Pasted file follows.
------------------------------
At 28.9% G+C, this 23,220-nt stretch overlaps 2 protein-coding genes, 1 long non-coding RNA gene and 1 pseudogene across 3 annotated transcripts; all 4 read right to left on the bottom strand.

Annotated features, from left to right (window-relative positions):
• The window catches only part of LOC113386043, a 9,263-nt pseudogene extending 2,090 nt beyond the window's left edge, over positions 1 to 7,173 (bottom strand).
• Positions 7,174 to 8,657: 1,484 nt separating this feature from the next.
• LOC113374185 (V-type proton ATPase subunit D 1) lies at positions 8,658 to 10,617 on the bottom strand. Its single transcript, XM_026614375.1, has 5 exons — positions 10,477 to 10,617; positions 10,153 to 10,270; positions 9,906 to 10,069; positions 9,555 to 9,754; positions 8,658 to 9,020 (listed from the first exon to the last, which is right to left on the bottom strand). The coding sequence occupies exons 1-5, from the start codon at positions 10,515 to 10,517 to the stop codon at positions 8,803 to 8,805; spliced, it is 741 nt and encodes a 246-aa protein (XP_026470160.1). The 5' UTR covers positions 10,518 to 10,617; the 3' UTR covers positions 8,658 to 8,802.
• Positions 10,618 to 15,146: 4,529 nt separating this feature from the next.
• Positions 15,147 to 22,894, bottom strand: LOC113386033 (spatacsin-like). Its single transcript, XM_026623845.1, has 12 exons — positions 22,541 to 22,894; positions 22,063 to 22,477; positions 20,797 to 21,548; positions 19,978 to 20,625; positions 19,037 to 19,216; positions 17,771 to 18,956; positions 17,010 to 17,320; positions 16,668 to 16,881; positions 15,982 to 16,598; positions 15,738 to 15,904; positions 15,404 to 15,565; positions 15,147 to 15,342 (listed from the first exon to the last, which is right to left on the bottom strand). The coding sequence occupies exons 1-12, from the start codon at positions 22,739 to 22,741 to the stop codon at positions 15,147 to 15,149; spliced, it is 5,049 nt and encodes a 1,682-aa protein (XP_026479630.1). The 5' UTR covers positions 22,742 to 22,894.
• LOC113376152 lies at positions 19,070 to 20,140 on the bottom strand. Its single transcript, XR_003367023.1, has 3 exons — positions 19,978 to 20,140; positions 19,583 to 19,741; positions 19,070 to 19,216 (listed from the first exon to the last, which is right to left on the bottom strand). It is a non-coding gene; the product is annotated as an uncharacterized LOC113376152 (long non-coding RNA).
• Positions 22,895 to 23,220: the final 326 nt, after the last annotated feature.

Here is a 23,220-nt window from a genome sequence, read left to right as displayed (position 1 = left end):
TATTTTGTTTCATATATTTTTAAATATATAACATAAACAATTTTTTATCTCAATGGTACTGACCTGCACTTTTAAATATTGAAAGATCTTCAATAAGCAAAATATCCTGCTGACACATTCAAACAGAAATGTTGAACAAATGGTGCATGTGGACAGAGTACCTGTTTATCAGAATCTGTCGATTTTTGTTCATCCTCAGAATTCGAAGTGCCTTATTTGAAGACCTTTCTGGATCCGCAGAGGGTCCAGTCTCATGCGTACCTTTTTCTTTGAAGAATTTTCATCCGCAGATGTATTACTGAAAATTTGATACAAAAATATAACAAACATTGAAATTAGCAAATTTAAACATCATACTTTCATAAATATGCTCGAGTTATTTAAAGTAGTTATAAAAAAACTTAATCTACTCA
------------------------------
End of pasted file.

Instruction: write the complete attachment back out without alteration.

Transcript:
At 28.9% G+C, this 23,220-nt stretch overlaps 2 protein-coding genes, 1 long non-coding RNA gene and 1 pseudogene across 3 annotated transcripts; all 4 read right to left on the bottom strand.

Annotated features, from left to right (window-relative positions):
• The window catches only part of LOC113386043, a 9,263-nt pseudogene extending 2,090 nt beyond the window's left edge, over positions 1 to 7,173 (bottom strand).
• Positions 7,174 to 8,657: 1,484 nt separating this feature from the next.
• LOC113374185 (V-type proton ATPase subunit D 1) lies at positions 8,658 to 10,617 on the bottom strand. Its single transcript, XM_026614375.1, has 5 exons — positions 10,477 to 10,617; positions 10,153 to 10,270; positions 9,906 to 10,069; positions 9,555 to 9,754; positions 8,658 to 9,020 (listed from the first exon to the last, which is right to left on the bottom strand). The coding sequence occupies exons 1-5, from the start codon at positions 10,515 to 10,517 to the stop codon at positions 8,803 to 8,805; spliced, it is 741 nt and encodes a 246-aa protein (XP_026470160.1). The 5' UTR covers positions 10,518 to 10,617; the 3' UTR covers positions 8,658 to 8,802.
• Positions 10,618 to 15,146: 4,529 nt separating this feature from the next.
• Positions 15,147 to 22,894, bottom strand: LOC113386033 (spatacsin-like). Its single transcript, XM_026623845.1, has 12 exons — positions 22,541 to 22,894; positions 22,063 to 22,477; positions 20,797 to 21,548; positions 19,978 to 20,625; positions 19,037 to 19,216; positions 17,771 to 18,956; positions 17,010 to 17,320; positions 16,668 to 16,881; positions 15,982 to 16,598; positions 15,738 to 15,904; positions 15,404 to 15,565; positions 15,147 to 15,342 (listed from the first exon to the last, which is right to left on the bottom strand). The coding sequence occupies exons 1-12, from the start codon at positions 22,739 to 22,741 to the stop codon at positions 15,147 to 15,149; spliced, it is 5,049 nt and encodes a 1,682-aa protein (XP_026479630.1). The 5' UTR covers positions 22,742 to 22,894.
• LOC113376152 lies at positions 19,070 to 20,140 on the bottom strand. Its single transcript, XR_003367023.1, has 3 exons — positions 19,978 to 20,140; positions 19,583 to 19,741; positions 19,070 to 19,216 (listed from the first exon to the last, which is right to left on the bottom strand). It is a non-coding gene; the product is annotated as an uncharacterized LOC113376152 (long non-coding RNA).
• Positions 22,895 to 23,220: the final 326 nt, after the last annotated feature.

Here is a 23,220-nt window from a genome sequence, read left to right as displayed (position 1 = left end):
TATTTTGTTTCATATATTTTTAAATATATAACATAAACAATTTTTTATCTCAATGGTACTGACCTGCACTTTTAAATATTGAAAGATCTTCAATAAGCAAAATATCCTGCTGACACATTCAAACAGAAATGTTGAACAAATGGTGCATGTGGACAGAGTACCTGTTTATCAGAATCTGTCGATTTTTGTTCATCCTCAGAATTCGAAGTGCCTTATTTGAAGACCTTTCTGGATCCGCAGAGGGTCCAGTCTCATGCGTACCTTTTTCTTTGAAGAATTTTCATCCGCAGATGTATTACTGAAAATTTGATACAAAAATATAACAAACATTGAAATTAGCAAATTTAAACATCATACTTTCATAAATATGCTCGAGTTATTTAAAGTAGTTATAAAAAAACTTAATCTACTCA